But still, welcome to the best part of my day!
– Jane BH
Story problem answer: D. $2,000

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Lights! Camera! Edison!

Edison

Creativity AND Business Skills – We just completed a unit on Thomas Edison and his brainy brilliance that brought the world incandescent light bulbs, phonographs, movie cameras, etc.  The DK Readers book we read is entitled, “Thomas Edison: The Great Inventor”, but the underlying message is “Inventor? Yes, but this man ALSO possessed extraordinary business skills that were more than a match for his relentless inventing”.  Wow.  My son and I had as many conversations about Edison’s unerring business sense as we did about his creations.

drake better

Good books about bad people – so far we have learned about Napoleon, King George III, Rasputin, and Alexander the Great via the outstanding Scholastic “A Wicked History” series.  The books are well researched and written to our level of comprehension, meaning NOT juvenile, but not mind-numbingly erudite.  The only negative: the photos are always so small, in grey tones/very hard to decipher.  We are currently learning about a really awful person (from a really awful family chock full of bullies, thugs and thieves), Sir Francis Drake.  I had NO idea he was so reprehensible.  AWFUL.

Greetings book

“Greetings from Nowhere” – our new novel, by Barbara O’Connor is an original, entertaining book, just the type we look for (young adult themes my son can understand without the awkward “coming of age” element), with lots of concepts for us to discuss: motel, kitchenette, adoption, and for heavens sakes, last night we had to Google Image CHARM BRACELETS.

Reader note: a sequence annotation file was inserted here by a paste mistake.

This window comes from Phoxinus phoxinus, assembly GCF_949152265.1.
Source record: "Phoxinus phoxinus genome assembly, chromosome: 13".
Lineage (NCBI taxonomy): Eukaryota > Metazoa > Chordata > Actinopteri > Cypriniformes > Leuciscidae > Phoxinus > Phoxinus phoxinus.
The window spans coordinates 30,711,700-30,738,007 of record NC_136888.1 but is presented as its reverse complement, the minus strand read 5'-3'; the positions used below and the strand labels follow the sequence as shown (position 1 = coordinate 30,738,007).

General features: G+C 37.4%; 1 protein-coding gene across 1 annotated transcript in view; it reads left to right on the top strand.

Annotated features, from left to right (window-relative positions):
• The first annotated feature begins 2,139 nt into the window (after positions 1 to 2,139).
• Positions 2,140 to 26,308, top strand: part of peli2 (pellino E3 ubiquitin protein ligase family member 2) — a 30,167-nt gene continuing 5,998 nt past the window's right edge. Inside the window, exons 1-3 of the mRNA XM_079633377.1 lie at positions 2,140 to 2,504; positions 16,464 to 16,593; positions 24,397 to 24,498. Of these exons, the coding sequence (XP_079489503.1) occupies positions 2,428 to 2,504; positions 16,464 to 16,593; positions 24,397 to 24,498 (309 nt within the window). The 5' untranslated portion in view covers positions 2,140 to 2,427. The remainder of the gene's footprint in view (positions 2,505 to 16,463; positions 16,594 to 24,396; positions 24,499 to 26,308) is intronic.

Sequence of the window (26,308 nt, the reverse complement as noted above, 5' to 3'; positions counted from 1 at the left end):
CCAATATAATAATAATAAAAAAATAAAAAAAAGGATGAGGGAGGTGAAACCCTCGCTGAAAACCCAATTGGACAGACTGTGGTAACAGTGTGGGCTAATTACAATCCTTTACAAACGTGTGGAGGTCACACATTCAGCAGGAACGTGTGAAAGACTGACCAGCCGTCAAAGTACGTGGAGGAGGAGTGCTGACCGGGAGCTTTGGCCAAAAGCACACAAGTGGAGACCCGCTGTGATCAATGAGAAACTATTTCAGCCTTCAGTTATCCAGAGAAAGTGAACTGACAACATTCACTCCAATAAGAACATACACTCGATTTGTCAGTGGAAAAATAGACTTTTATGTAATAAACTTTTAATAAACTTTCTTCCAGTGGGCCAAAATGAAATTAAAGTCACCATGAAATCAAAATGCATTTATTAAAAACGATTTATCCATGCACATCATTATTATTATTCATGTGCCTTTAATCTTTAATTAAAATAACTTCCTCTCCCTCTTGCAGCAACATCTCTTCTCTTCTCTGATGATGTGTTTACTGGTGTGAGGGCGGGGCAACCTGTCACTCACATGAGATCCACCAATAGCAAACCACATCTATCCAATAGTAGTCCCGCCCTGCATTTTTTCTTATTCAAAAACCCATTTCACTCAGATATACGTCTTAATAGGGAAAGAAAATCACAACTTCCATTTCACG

hands

Art at the Vatican – to prepare ourselves for a Vatican art survey, we are reading “Michelangelo” by Diane Stanley. Excellent resource.

Dogs playing poker

Art at Le Fictitious Local Diner – this story problem revolves around the diner gussying up the place with selected pieces of what some might call art. Of course, they are installing the classic “A Friend in Need” (the rest of us know it as “Dogs Playing Poker”) by Cassius Marcellus Coolidge, purchased for $45.  A portrait of Elvis on black velvet has also been purchased for $90.  Posters of Batman, Superman, and Marilyn Monroe round out the collection, the lot acquired at a garage sale for $10.  How much has the diner spent on “artwork”? (Heh, heh, the answer is not “zero”.)  Money to purchase the exciting wall decor came from the diner’s tabletop jukeboxes.  At 25 cents per song, how many songs had to be played before the art could be purchased?

Inventions for Inventions: our classical music theme last night – we celebrated the inventions of Thomas Edison by listening to a few inventions by Johann Sebastian Bach.  First, we needed to understand what a Bach invention is.  For this, we viewed a superb 7-minute video starring killer pianist Simone Dinnerstein.  This video is a jewel!  Just watch her flying fingers!

Bach’s 15 inventions were composed as keyboard exercises in 1723.  We listened to:

  • Invention No. 8 in F major”, played by Simone Dinnerstein.  Seriously, we love her!  We want to know where to get our SD Fan Club badges.

  • Invention No. 13 in A minor”, played by little mighty mite, Annie Zhou, an 8 year old, competing in the Canadian Music Competition a few years back.  Watch her attack this piece.

  • Invention No. 6 in E major” played by a banjo and double bass.  We watched this for comic relief, but were so pleasantly surprised by the high quality of the performance! Kudos!

Welcome to the best part of my day!

– Jane BH